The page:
Our suggestion for Nestle is to take advantage of the young generation in Thailand in order to decrease the unemployment rate in their benefit and create more jobs. If Nestle focuses on the growing GDP in this country and the powerful currency and exchange rate they can improve their new facility in Thailand immediately. Moreover as far as corruption, according to the table above we can see that all three countries has the same issue to face. If Nestle Corporation studies more cultural related behavior of Thailand before entering this market; they will handle this barrier as well as other governmental or political barriers. Economic freedom of Thailand is notable comparing to Indonesia and Vietnam. Thailand is a partly free country in terms of economic freedom in order to start a business or entering an existing market. Therefore Nestle will have a higher chance of being successful in Thailand in terms entering the market and starting a new facility.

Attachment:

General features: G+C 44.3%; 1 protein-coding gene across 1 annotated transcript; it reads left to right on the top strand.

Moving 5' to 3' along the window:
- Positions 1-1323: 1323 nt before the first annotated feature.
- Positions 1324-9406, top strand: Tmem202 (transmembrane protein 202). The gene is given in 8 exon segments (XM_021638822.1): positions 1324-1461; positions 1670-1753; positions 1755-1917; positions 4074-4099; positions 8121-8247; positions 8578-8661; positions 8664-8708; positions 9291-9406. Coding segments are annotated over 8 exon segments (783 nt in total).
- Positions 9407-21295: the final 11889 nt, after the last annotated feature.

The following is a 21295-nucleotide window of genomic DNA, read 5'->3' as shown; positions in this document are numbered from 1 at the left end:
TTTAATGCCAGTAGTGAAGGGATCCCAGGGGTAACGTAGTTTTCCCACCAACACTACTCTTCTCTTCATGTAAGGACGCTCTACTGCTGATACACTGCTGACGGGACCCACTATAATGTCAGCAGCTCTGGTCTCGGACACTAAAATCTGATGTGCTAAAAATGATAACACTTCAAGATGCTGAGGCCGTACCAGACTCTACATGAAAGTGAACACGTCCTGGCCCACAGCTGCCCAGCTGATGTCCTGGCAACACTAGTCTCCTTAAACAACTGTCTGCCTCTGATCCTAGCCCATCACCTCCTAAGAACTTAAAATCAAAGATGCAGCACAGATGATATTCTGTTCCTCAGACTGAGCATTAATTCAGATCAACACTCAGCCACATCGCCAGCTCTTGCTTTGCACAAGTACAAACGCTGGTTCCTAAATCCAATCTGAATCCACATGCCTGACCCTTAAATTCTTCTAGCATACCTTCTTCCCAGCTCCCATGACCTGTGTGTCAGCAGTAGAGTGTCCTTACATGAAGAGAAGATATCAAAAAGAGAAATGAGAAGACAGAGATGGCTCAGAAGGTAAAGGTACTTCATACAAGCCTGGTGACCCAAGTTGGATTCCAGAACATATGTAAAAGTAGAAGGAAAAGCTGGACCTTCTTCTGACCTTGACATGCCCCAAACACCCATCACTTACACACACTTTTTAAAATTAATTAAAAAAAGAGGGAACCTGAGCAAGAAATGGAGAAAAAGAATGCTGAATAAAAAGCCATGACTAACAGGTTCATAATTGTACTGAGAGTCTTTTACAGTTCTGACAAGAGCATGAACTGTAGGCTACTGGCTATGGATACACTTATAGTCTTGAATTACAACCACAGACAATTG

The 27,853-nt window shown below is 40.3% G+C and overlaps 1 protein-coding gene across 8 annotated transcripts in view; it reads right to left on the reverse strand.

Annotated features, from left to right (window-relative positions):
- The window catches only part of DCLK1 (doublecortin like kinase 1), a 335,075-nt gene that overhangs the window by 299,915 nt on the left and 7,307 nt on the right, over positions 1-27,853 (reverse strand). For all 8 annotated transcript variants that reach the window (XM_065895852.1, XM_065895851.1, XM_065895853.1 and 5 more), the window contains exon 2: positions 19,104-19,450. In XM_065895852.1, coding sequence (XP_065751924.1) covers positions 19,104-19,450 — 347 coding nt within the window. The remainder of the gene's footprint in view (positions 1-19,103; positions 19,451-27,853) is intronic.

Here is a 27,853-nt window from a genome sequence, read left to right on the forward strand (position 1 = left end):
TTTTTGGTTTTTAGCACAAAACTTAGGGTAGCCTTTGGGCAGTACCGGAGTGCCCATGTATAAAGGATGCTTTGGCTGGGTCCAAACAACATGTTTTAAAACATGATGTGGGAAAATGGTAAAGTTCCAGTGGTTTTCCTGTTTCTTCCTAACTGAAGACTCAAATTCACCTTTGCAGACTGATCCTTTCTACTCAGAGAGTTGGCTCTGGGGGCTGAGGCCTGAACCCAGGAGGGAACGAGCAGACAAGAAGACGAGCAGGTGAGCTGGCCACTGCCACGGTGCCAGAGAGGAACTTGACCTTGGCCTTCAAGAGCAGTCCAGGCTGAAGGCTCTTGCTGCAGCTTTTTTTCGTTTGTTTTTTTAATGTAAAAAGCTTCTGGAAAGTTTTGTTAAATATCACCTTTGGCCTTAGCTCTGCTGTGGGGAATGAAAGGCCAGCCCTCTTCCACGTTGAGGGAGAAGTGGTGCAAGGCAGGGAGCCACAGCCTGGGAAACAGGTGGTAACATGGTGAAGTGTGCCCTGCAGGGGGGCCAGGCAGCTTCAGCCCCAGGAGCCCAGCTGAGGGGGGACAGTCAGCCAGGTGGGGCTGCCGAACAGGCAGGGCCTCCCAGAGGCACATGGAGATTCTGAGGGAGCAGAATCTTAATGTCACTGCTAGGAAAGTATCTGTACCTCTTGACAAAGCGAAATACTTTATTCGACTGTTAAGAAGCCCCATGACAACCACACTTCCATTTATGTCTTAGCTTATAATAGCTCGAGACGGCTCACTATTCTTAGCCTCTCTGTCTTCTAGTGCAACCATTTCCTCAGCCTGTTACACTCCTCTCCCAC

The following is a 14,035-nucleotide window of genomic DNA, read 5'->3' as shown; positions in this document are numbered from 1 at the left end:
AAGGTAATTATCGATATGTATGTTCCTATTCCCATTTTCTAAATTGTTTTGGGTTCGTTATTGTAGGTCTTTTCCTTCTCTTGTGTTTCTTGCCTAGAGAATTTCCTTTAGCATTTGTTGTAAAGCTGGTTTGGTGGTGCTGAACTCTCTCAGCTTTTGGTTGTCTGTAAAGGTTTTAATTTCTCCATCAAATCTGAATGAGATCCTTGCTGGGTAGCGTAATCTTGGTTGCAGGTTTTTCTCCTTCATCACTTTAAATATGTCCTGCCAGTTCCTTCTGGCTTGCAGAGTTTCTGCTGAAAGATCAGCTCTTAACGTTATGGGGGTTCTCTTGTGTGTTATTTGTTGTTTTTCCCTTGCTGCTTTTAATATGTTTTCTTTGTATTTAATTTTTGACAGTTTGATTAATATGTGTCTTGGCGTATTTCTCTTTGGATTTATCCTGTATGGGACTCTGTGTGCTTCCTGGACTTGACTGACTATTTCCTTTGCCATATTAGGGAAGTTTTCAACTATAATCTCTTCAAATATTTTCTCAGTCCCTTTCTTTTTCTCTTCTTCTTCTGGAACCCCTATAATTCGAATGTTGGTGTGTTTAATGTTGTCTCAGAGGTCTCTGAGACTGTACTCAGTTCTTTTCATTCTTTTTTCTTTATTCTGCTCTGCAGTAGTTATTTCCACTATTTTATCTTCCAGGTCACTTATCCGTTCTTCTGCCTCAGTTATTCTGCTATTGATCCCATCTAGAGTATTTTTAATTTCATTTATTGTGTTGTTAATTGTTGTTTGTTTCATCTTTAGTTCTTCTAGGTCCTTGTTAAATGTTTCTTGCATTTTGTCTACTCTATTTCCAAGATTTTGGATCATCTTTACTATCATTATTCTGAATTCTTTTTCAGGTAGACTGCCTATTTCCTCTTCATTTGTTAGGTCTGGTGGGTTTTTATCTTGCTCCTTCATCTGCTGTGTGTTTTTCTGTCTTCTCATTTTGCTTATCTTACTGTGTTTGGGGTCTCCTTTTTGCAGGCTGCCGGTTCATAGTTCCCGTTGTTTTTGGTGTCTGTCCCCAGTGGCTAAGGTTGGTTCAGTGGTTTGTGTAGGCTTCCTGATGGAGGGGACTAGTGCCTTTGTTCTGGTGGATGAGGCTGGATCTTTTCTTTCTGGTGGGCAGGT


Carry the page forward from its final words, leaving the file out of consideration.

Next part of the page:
Indonesia is a country of: 248,645,008 (July 2012 est.). It is the 4th largest country in the world in terms of population. It would seem that with such a large population and at a rate of 17 births for every 1000 inhabitants a year is a very large number in terms of market for products such as baby formulas. Indonesia is also the 4th largest in terms of coffee production, another of Nestle strong businesses; its Sumatra blend is coveted all over the world by coffee lovers. And it is the 3rd largest cocoa producer in the world. Indonesia is relatively a very young country with a plethora of “growing pains” like trying to step out of poverty, human rights issues, trying to deal with corruption, fight the development and expansion of terrorism, enforcing its legal system, resolving armed conflicts with separatist groups around the country and opening up for trade. There are some technology bursts in major urban centers but most of its human resources still go out to the agriculture sector. Agriculture accounts for 14.3 % of its GDP with 38.3 % of the working population. This would make Indonesia an ideal place for the production of coffee and cocoa.